Wait. verb. Except verbs imply action, and waiting seems to be the opposite of an ction. As clarified by Dictionary.com, waiting is “To remain inactive or in a state of repose, as until something expected happens.”
Last week, we in the Northern Hemisphere celebrated spring. The daffodils bloomed, the birds chirped from the budding tree branches, and the lake lapped happily against the grassy shoreline.
Ha. Not in this state.
Here in Minnesota, there is still snow outside my window. It’s creeping away by inches, but still it lingers. The sky threatens to dump more on us on gray days. My spring jacket hangs empty in the closet, waiting for a day when unmittened hands won’t fall off before I get to morning class. The birds are singing on barren branches, the tired bark colorless. The afternoon sun is warm through the window in the afternoon, though it doesn’t cut through the chilly wind outside.
Waiting through the slow arrival of spring after this ridiculous winter is killing me.
I’m entertaining visions of legit warm weather, of feeling grass on bare toes and diving beneath lake water and revealing freakishly pale arms and legs to the sun. I’m hankering for a run through the park, the leaf shadows shifting across the path and the sounds of my gasping lost in the breeze. I can almost taste these moments as winter slowly releases its chokehold on Minnesota. But they aren’t quite here yet. And all of this waiting, after I’ve had it up to my frostbitten ears with snow and cold weather and being constantly freezing, makes me cranky.
If you can’t tell, I’m not an especially patient person. This is true of more than weather.
For example, some highlights of the average day’s impatience:
- 10:29 a.m. – Strategize when to go to the campus coffee shop so I don’t have to wait in the between-class madness
- 12:00 p.m. – Sigh loudly and drum fingers on desk when the computer at work takes longer than 43 seconds to load
- 3:00 p.m. – Poke abs expectantly, hoping they’ll be dramatically firmer after approximately 3 workouts
- 6:00 p.m. – Bemoan the wimpy burners in the dorm kitchens and that it takes 8 minutes to boil a pot of water
- 8:00 p.m. – Hope that a 20-page reading will take 5 minutes so I can check Facebook (again)
- 11:30 p.m. – Pray for healing and imagine that in the morning, scars will be magically erased and life will be totally swell
Add approximately 247 more episodes to this, and you have a day in the life. I am a girl who wants instant fixes, instant results, and instant answers.
Life doesn’t generally work like that.
Apparently God doesn’t either.
What madness is this?
I don’t want anyone to make me wait. Waiting sucks. When I tell God to make Thing X hurry up and happen or transform my heart in Way Y and he doesn’t seem to be paying attention, I get angsty and fill my journal with woe. I remember verses like “Wait for the Lord; be strong, take heart, and wait for the Lord,” (Psalm 27:14). On the few days when I feel patient, these are solid and comforting. On the other 361 days per year, I roll my eyes because that sounds like a lot of work and heartache for something that seems so uncertain.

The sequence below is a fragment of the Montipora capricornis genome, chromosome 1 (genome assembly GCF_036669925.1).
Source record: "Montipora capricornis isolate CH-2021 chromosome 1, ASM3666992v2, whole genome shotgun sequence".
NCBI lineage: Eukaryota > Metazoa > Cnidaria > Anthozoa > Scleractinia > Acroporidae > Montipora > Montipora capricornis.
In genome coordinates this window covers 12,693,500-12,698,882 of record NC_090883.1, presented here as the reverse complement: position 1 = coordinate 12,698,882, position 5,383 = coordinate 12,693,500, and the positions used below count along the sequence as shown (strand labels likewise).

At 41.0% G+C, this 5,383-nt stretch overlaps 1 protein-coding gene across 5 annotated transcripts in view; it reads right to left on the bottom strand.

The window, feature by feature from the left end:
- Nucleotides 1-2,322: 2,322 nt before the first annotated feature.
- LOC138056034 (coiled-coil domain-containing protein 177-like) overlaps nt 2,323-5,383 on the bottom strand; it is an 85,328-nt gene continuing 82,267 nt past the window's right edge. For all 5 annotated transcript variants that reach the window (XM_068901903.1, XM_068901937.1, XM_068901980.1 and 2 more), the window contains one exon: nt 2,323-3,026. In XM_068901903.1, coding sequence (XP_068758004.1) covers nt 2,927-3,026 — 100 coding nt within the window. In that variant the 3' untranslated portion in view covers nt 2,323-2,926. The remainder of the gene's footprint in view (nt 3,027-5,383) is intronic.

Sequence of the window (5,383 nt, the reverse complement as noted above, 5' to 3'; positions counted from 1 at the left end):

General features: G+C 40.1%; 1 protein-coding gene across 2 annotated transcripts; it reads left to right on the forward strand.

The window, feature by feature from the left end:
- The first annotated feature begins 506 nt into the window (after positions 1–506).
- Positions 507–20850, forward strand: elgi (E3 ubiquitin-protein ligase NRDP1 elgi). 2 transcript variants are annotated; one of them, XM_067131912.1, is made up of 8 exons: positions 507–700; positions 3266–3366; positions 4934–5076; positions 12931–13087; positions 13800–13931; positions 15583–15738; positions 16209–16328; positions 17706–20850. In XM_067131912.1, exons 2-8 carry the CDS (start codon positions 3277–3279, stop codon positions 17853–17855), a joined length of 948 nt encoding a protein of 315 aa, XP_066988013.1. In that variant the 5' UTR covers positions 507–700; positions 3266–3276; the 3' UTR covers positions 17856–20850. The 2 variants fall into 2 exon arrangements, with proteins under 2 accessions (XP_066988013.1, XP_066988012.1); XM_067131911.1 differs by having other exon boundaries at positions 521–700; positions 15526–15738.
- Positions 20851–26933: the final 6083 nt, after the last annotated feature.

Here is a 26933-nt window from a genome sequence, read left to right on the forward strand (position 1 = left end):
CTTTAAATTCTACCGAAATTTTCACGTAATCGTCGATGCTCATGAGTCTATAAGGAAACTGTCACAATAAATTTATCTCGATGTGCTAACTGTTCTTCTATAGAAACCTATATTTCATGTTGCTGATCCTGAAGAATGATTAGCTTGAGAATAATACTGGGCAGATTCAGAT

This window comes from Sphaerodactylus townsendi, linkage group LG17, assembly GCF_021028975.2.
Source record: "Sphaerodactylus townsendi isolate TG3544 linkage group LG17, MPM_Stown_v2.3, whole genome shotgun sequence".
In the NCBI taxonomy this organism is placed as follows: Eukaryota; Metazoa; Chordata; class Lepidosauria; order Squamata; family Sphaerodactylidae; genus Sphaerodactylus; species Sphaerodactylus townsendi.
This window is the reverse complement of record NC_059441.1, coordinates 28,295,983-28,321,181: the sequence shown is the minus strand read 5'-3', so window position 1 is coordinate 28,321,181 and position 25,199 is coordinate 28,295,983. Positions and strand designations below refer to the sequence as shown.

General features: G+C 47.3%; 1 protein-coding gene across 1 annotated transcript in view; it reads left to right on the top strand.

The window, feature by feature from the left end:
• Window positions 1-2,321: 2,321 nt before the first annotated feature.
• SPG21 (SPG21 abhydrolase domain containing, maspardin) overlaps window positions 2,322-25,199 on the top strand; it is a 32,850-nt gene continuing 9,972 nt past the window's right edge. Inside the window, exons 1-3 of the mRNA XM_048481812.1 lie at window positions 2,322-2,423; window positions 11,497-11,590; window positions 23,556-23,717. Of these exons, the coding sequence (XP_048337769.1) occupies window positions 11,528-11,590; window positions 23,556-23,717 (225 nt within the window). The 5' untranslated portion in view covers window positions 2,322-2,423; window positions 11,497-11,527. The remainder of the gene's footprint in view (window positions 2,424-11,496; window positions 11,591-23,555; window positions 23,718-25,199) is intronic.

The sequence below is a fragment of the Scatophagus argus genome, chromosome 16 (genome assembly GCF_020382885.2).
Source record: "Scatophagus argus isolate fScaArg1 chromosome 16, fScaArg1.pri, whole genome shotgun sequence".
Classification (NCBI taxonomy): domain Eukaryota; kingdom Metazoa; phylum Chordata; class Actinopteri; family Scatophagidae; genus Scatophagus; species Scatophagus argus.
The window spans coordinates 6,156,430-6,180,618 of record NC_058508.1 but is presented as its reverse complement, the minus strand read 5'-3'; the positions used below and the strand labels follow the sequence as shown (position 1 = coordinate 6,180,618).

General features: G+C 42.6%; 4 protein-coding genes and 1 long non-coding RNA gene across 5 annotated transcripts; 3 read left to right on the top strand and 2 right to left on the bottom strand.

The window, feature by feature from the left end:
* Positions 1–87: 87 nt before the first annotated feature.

In all of my impatience, I’m clearly missing something. Perhaps it’s trust. Psalm 27:13, which leads up to the “wait for the Lord” verse says, “I remain confident of this: I will see the goodness of the Lord in the land of the living.” I forget this promise approximately once every twenty minutes. I think that God is as flaky as I am and has possibly forgotten what he promises. My definition of goodness gets wonky, and I forget that discomfort and minor trauma now may give way to good later. When the very obvious evidence that God is working does not appear, I freak out and think that he’s skipped my name on the list of prayers to answer and that I’m on my own and must make everything happen for myself.
Let’s all be thankful that this is my convoluted mind talking, rather the reality of how God works.
Here’s the truth: God listens me. He cares about what I have to say. He wants good things for me. He knows what those good things are, even better than I do. Making me wait does not show his punishment or negligence or spite. It shows that he knows something I don’t.
I could probably have recited these truths about God when I was five, but they still haven’t sank unforgettably into the fabric of my soul. I don’t know how to get truth down to my moody heart, which watches the seconds tick and taps its foot waiting for action. It urges me to do something, to be brave and step out and make things happen. But sometimes the bravest thing to do is to wait, to watch slow unfolding change that has nothing to do with my hustle and everything to do with God’s work.
I’m still waiting for this mindset. But I’ve heard that God is faithful. If he can bring spring to this Arctic tundra, maybe he can quietly flood my heart with a measure of patience and trust that I could never muster up on my own.
I just hope he gives it to me soon.